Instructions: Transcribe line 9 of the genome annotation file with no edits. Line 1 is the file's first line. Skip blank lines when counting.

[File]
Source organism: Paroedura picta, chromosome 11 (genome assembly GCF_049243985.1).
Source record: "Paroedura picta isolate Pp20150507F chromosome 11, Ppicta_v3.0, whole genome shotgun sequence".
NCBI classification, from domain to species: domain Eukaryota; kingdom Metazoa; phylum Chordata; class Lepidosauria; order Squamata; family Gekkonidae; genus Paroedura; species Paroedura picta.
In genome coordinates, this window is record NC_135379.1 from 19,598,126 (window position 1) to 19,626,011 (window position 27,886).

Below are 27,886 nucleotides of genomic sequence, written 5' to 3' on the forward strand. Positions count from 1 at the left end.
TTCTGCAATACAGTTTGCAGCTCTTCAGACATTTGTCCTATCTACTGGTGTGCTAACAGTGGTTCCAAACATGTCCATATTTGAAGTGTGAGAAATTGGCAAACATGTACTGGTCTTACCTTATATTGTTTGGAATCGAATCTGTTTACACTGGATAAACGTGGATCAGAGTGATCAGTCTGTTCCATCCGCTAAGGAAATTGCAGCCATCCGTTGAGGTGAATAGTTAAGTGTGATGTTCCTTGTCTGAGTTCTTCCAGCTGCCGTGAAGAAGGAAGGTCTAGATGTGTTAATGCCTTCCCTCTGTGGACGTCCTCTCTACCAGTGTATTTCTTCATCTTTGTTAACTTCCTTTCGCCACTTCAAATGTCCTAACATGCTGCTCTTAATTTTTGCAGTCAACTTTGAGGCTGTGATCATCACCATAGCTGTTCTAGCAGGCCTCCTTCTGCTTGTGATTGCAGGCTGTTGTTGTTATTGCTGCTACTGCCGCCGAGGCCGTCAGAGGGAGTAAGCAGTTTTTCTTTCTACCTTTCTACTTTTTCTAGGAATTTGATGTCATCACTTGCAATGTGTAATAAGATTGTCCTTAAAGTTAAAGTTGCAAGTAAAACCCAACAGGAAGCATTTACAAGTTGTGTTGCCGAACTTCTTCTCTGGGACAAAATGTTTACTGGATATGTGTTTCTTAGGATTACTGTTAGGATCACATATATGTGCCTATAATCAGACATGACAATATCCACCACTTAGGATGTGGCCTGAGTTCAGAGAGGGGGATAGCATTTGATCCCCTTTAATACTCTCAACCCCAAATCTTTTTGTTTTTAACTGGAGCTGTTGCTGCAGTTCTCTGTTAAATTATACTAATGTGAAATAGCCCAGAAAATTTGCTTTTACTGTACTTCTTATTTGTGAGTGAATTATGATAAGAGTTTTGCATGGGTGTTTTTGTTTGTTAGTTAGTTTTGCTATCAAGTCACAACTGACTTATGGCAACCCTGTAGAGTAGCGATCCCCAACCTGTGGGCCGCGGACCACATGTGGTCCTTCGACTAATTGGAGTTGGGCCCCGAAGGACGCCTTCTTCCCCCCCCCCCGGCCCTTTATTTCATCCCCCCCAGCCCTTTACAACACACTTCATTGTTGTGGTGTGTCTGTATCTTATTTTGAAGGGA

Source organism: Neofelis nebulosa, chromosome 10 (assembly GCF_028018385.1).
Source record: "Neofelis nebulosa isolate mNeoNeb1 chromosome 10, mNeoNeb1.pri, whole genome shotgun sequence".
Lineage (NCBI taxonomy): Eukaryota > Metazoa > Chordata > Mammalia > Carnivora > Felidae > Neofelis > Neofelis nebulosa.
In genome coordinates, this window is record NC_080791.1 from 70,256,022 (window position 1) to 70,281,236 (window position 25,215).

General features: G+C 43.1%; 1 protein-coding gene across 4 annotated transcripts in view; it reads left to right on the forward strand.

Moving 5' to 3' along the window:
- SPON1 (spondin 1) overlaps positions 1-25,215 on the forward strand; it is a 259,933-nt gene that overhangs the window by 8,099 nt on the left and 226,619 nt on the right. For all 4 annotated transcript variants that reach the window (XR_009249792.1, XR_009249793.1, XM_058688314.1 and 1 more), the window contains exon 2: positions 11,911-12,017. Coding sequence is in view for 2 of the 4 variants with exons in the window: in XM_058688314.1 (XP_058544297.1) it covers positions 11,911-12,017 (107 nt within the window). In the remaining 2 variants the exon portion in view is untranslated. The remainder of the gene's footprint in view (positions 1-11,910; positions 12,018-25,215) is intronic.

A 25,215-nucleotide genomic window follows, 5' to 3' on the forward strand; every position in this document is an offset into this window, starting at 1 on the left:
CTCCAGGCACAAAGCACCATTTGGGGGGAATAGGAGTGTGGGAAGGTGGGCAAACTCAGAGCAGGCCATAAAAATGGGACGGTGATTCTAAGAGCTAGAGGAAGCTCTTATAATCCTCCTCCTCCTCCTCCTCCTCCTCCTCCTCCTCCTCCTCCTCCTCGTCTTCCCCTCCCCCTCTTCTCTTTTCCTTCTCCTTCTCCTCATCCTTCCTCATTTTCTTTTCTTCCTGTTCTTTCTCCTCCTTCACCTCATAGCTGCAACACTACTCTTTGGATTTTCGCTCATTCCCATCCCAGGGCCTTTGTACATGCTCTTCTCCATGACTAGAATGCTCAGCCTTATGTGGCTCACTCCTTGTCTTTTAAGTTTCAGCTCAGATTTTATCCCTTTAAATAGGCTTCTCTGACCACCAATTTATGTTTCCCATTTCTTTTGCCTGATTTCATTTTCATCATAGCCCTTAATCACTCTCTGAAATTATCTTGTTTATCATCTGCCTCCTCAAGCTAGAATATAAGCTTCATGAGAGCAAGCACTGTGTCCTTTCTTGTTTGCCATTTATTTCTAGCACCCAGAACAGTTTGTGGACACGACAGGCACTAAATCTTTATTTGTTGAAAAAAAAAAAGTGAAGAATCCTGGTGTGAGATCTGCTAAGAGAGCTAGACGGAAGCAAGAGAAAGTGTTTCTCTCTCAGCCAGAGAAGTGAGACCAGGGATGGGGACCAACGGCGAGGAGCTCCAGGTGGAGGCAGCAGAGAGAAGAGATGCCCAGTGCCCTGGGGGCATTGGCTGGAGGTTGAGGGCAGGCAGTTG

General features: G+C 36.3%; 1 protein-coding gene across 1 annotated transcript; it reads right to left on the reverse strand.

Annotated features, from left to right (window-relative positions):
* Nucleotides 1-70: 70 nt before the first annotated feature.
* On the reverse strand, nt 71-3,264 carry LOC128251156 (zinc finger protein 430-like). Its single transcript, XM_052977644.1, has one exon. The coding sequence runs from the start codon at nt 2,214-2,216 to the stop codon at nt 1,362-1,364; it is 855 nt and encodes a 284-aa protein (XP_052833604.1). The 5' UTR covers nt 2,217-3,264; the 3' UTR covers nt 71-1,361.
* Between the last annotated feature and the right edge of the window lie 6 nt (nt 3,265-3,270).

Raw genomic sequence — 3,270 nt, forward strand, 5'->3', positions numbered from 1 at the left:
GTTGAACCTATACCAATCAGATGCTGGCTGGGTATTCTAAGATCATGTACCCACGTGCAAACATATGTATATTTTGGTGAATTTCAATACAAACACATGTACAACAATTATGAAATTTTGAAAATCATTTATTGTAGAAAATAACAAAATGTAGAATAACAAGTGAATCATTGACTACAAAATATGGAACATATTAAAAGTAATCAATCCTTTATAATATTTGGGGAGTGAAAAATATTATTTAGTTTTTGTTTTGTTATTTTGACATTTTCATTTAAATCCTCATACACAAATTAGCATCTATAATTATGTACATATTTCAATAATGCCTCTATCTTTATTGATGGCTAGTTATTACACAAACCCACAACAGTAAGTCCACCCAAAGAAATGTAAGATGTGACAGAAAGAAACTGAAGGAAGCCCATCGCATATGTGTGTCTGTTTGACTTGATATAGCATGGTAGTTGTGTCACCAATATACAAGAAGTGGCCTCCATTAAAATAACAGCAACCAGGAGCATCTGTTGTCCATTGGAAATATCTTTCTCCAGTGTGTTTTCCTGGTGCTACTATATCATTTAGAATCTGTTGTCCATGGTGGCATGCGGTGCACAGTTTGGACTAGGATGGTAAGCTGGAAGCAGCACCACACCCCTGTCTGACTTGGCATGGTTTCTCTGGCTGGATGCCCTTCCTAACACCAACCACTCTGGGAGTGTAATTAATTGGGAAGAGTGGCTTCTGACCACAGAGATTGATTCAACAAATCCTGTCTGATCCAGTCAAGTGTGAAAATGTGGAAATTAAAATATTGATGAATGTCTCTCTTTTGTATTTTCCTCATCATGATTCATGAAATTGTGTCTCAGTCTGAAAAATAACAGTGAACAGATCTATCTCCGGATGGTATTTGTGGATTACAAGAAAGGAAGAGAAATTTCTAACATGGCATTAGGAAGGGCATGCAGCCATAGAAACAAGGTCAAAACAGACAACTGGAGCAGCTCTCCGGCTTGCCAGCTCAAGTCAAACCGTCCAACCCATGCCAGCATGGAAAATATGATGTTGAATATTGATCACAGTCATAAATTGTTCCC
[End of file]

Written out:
Lineage (NCBI taxonomy): Eukaryota > Metazoa > Chordata > Mammalia > Carnivora > Felidae > Neofelis > Neofelis nebulosa.